Jasun Martz is an American who released this completely unreal album in 1978 called The Pillory on the All Ears label (a short-lived Los Angeles-based label), on clear vinyl. It was later reissued in 1981 on some small label, and it first made its CD debut on the defunct Swedish label Ad Perpetuam Memoriam. Of course if you didn't get your copy when APM was in business, never fear, an American label, Under the Asphalt (apparently Jasun Martz's label, which is great, he would know his own work better than anyone else) made this available again, with the same bonus track, "In Light In Dark In Between". The Neoteric Orchestra features himself, with Ruth Underwood (Zappa, I believe this was her final musical adventure, as she pretty much retired from music since), Eddie Jobson (Curved Air, Roxy Music, Zappa, UK, and later Jethro Tull), and Paul Whitehead (the Genesis and Van der Graaf Generator album cover artist), and tons more, with choir, strings, as well as an assortment of keyboards, including none other the Mellotron! Jasun Martz is no stranger to the mainstream, including some real atrocities, he was said to help arrange the music to Starship's "We Built This City" (yikes!), and played for Michael Jackson (he provided keyboards on "Black and White") (he ended up having to apologize for "We Built This City", which I don't blame him for doing so, it's awful, and the ultra-slick production, the commercial approach, and synthesizers are simply appalling, it's what gave the 1980s a bad name for mainstream music). At least he also played for Zappa (hence the inclusion of Ruth Underwood on The Pillory). Nothing even remotely mainstream here, not when the influences here are the likes of King Crimson and Stravinsky. You won't mistake this for lite classical, and you won't mistake this for the Moody Blues that's for sure. The album starts off really sinister, so much so it would give King Crimson a run for their money! Then you hear this weird chanting, then some extended unaccompanied Mellotron certainly to blow you away. You'll hear some wailing sounds that were created from a bendable plastic tube you twirl around (they called it a "wind hose" in the credits, in which Jasun Martz himself is credited, along with his usual array of keyboards and percussion). Some really experimental percussion, then some grand organ, and some really majestic Mellotron passages (strings, brass, flute, choir). There's also this grandiose pipe organ passage that's truly out of this world. Actually this pipe organ actually turns out to be the seldom used pipe organ tron tapes! The GForce M-Tron has the tron pipe organ as part of their package and it sounds exactly like what I hear on this album. Cathedral (the '70s American band, that is) used a little tron pipe organ on their Stained Glass Stories album from around the same time period (you'll hear it on "Introspect"). There are times the Mellotron will reminds you of Crimson's "Devil's Triangle", but with an even more sinister feel. I really love how the music can be extremely sinister, and at other times peaceful (but you know that doomy sound is always lurking). The bonus cut is from an early '80s recording with a couple of Neoteric Orchestra members. This one has a more conventional chamber feel to it, lacking the Mellotron, although it still gets highly experimental.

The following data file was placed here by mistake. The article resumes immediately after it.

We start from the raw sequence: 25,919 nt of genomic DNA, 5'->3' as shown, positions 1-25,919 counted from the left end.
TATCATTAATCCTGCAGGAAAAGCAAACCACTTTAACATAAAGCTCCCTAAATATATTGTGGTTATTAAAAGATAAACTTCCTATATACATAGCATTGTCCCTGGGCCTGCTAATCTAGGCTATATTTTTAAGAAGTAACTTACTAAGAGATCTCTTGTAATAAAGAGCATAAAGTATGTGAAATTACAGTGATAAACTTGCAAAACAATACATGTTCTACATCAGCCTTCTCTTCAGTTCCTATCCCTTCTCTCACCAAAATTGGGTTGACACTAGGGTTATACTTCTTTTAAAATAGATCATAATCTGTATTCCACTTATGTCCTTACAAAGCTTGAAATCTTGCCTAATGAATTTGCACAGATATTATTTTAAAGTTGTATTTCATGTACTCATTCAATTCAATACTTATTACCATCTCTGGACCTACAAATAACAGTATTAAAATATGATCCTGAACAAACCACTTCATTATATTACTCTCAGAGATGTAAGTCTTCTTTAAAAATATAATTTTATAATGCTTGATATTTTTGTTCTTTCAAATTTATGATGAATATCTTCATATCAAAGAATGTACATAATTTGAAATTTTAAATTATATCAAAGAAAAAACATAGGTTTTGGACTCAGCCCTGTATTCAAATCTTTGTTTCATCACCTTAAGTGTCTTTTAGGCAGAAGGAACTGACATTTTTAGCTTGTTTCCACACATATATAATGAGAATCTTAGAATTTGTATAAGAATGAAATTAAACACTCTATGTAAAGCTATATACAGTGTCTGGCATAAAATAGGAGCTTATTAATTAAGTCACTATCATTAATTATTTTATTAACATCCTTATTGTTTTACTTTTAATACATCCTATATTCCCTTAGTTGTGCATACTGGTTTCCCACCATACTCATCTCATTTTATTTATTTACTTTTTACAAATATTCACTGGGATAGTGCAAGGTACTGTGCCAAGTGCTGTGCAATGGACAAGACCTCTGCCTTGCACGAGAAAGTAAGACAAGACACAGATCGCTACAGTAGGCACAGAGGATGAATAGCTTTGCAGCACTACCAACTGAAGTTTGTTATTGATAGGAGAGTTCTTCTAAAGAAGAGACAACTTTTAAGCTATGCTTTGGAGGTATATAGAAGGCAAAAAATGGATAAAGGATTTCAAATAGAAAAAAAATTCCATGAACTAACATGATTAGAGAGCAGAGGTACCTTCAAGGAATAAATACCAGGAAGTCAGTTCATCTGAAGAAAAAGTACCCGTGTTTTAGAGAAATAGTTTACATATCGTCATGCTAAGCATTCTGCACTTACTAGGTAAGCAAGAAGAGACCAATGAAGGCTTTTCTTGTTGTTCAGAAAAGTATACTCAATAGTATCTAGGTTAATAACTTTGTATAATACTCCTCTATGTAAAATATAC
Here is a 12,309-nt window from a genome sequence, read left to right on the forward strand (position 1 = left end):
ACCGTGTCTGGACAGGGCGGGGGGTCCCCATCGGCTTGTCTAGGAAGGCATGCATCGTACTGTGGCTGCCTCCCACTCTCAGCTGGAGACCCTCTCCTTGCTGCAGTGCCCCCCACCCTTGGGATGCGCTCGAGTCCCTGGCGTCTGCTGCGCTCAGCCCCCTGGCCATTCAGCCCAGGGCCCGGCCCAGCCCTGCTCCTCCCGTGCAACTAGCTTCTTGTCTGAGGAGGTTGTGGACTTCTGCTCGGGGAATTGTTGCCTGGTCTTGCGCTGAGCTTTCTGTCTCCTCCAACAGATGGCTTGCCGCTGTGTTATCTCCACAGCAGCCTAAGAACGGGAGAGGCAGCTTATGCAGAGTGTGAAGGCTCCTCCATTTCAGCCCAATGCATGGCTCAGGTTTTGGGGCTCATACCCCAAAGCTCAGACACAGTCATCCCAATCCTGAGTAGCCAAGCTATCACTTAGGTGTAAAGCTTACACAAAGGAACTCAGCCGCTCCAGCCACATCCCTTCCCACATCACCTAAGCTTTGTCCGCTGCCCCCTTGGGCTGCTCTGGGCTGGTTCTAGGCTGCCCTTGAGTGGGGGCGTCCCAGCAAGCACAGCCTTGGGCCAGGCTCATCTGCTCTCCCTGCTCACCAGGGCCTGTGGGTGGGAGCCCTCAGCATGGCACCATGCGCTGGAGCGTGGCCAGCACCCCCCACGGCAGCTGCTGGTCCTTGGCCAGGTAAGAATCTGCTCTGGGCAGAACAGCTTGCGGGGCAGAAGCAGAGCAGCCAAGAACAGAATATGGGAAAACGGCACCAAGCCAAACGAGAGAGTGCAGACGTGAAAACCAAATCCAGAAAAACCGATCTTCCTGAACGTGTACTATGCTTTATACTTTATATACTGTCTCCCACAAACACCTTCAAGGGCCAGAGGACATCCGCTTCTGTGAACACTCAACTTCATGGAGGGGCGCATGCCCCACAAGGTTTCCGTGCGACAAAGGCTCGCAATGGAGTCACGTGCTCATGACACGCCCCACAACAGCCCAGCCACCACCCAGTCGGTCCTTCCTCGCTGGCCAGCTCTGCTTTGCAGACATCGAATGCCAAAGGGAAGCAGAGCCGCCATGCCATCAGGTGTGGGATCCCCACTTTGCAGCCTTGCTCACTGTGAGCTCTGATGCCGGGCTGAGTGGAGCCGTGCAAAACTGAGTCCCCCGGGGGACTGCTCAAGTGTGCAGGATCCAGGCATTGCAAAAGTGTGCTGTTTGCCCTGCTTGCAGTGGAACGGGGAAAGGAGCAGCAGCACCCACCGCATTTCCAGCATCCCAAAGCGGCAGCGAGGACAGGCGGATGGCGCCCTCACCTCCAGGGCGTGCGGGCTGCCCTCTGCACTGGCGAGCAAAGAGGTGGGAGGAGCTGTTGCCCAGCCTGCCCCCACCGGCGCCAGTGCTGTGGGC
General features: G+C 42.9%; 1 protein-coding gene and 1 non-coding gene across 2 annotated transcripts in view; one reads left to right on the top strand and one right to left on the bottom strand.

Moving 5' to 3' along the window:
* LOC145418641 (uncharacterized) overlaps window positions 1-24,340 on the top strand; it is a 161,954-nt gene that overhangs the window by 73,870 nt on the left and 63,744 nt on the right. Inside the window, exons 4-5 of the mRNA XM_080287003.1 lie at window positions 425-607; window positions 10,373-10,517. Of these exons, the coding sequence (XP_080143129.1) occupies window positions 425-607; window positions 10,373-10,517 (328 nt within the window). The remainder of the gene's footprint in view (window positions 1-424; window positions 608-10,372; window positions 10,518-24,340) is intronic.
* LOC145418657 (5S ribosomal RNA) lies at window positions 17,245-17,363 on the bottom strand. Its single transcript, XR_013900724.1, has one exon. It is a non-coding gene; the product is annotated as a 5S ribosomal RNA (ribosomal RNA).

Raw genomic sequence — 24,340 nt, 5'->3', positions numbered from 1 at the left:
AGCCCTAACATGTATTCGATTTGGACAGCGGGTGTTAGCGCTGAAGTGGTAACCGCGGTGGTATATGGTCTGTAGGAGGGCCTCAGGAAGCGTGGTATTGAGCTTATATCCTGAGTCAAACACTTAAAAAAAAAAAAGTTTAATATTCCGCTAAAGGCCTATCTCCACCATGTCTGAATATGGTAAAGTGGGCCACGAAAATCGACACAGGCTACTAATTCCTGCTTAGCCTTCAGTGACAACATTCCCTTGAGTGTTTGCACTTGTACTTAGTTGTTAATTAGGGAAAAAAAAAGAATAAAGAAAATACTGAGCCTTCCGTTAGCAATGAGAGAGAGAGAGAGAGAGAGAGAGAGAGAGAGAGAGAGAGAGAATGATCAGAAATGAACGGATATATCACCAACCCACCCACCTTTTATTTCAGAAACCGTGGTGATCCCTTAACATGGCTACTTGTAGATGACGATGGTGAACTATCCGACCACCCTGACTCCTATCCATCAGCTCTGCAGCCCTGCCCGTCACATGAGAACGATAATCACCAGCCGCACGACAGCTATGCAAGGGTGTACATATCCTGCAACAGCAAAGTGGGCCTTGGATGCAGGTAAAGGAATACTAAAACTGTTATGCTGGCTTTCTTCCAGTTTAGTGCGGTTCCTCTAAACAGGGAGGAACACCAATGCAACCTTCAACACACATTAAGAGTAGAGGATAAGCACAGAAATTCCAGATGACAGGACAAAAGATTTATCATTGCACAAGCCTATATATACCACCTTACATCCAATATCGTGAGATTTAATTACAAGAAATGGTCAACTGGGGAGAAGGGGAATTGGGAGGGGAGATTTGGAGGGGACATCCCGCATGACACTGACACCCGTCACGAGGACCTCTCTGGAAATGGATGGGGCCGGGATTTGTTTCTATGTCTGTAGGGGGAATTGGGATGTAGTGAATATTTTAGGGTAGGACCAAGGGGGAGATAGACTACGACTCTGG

In 2004, Jason Martz recorded a sequel called The Pillory/The Battle, which was released in 2005, which is even more ambitious than ever before, with a 115 piece orchestra (but the only familiar face helping out here would be Mark Shreeve, one of Britain's top electronic/New Age musicians). You'll have reminders of the original, but also explorations of world music, industrial, noise, ambient, and so on. Unfortunately the Mellotron this time around is a virtual Mellotron (like the M-Tron) (Andy Thompson, who runs the Planet Mellotron website was to lend a hand in the album, but he didn't have the time, if he did, a real Mellotron would be used on that sequel). But it's nice to see the 1978 original is available once again, and I really suggest you get this if you never got to hear this odd album before.

This is simply one of the most unbelievable pieces of music I have ever heard! It's not your everyday prog rock, and the music leans much closer to avant garde classical. Fans of avant garde and prog rock fans who need something more out there should not go without this album!